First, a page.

Abstract

This study compared hospital to ambulatory nutritional rehabilitation outcomes and costs. Following a hospital stay to resolve initial acute medical conditions, 100 malnourished children (54 per cent male, ages 5 to 28 months) in Niger were randomly assigned to either hospital or ambulatory nutritional rehabilitation. Anthropometric measures were assessed at 15, 30, 60, 90 and 180 days postrandomization. Following randomization, the hospital group received a mean of 12.9 days of hospital rehabilitation and 5.6 days of ambulatory rehabilitation, while the ambulatory group received 2.2 days of hospital rehabilitation and 11.9 days of ambulatory rehabilitation. No significant differences between the two study groups in mortality rates or weight gain were found. The mean cost for hospital rehabilitation was 120 per cent higher (P< 0.001) than ambulatory rehabilitation. This study was the first randomized clinical trial directly comparing hospital to ambulatory nutritional rehabilitation and suggests that ambulatory rehabilitation is more cost-effective.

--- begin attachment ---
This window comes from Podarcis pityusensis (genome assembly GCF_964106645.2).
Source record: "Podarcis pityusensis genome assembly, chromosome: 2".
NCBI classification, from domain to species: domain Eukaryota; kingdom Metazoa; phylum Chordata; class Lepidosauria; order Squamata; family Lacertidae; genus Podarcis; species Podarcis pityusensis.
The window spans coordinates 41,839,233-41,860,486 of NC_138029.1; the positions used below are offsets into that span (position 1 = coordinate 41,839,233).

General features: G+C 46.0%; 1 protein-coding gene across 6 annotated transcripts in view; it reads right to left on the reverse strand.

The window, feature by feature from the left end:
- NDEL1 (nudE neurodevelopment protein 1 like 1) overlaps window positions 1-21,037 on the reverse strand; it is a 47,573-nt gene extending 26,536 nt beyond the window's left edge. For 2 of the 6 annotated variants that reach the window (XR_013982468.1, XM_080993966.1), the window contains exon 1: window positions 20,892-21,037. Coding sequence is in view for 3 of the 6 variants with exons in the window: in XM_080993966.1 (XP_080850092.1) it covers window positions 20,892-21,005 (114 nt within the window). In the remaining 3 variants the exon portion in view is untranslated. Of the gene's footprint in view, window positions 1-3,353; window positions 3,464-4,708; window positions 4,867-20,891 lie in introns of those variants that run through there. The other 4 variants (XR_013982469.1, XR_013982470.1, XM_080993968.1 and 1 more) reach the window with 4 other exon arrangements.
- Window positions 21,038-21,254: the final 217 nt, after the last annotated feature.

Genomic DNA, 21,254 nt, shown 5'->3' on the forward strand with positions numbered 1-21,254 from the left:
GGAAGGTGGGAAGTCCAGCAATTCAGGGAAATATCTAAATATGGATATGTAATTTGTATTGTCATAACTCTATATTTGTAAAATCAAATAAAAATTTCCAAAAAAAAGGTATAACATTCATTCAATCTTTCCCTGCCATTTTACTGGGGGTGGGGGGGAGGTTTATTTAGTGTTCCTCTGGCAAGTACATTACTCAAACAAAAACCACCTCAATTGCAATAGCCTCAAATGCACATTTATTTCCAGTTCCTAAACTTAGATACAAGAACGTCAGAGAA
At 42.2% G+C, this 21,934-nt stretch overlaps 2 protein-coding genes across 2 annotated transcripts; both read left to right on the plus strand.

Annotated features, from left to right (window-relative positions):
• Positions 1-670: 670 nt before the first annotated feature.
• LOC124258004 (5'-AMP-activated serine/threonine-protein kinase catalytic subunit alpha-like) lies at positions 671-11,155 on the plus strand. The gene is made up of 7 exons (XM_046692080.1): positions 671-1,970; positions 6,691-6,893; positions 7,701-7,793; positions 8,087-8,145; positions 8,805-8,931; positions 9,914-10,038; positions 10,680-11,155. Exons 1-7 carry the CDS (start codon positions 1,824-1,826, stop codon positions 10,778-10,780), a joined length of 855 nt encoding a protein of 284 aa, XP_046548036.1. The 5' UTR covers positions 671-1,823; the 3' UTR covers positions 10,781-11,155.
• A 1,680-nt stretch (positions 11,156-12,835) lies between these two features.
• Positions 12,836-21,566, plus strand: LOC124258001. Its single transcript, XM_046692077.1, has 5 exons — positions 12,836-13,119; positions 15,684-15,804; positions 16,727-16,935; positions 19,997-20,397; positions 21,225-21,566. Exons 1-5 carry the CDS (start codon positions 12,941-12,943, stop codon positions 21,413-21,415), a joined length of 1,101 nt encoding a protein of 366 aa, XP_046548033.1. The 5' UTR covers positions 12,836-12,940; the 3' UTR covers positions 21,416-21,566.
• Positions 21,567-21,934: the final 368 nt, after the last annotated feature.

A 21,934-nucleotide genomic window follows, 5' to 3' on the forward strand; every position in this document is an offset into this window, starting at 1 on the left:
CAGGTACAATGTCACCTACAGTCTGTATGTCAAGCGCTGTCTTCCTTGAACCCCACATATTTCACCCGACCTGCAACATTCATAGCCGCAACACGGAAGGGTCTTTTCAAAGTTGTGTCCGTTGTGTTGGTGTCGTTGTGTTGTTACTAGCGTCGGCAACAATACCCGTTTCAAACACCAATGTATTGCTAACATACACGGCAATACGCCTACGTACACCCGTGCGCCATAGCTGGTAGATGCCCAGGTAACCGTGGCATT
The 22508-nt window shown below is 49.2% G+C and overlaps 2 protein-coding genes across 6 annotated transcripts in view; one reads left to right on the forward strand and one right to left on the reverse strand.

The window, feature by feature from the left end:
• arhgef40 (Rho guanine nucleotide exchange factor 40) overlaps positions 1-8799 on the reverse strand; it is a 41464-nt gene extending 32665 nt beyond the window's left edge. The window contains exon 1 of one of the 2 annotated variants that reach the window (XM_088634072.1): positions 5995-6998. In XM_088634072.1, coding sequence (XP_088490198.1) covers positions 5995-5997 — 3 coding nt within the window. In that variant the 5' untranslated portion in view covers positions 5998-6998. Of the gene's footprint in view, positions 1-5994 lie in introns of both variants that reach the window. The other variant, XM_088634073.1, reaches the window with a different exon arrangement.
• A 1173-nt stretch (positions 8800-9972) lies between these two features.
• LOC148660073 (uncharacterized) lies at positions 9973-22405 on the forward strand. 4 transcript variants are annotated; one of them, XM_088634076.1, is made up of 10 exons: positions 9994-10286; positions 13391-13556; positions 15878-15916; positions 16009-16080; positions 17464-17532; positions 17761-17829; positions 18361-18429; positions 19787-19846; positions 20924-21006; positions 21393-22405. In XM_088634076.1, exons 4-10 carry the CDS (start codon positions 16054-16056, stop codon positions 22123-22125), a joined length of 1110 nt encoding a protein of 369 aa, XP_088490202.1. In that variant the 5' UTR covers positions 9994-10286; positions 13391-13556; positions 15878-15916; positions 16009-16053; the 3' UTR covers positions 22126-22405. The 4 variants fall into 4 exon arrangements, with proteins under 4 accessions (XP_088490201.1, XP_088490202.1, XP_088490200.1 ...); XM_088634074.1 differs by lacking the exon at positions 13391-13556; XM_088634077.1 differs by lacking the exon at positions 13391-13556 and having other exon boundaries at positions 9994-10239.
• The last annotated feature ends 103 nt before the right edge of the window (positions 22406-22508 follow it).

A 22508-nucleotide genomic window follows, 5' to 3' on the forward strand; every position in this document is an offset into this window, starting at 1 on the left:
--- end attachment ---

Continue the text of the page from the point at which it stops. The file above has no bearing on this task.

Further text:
You do not currently have access to this article.

Comments

0 Comments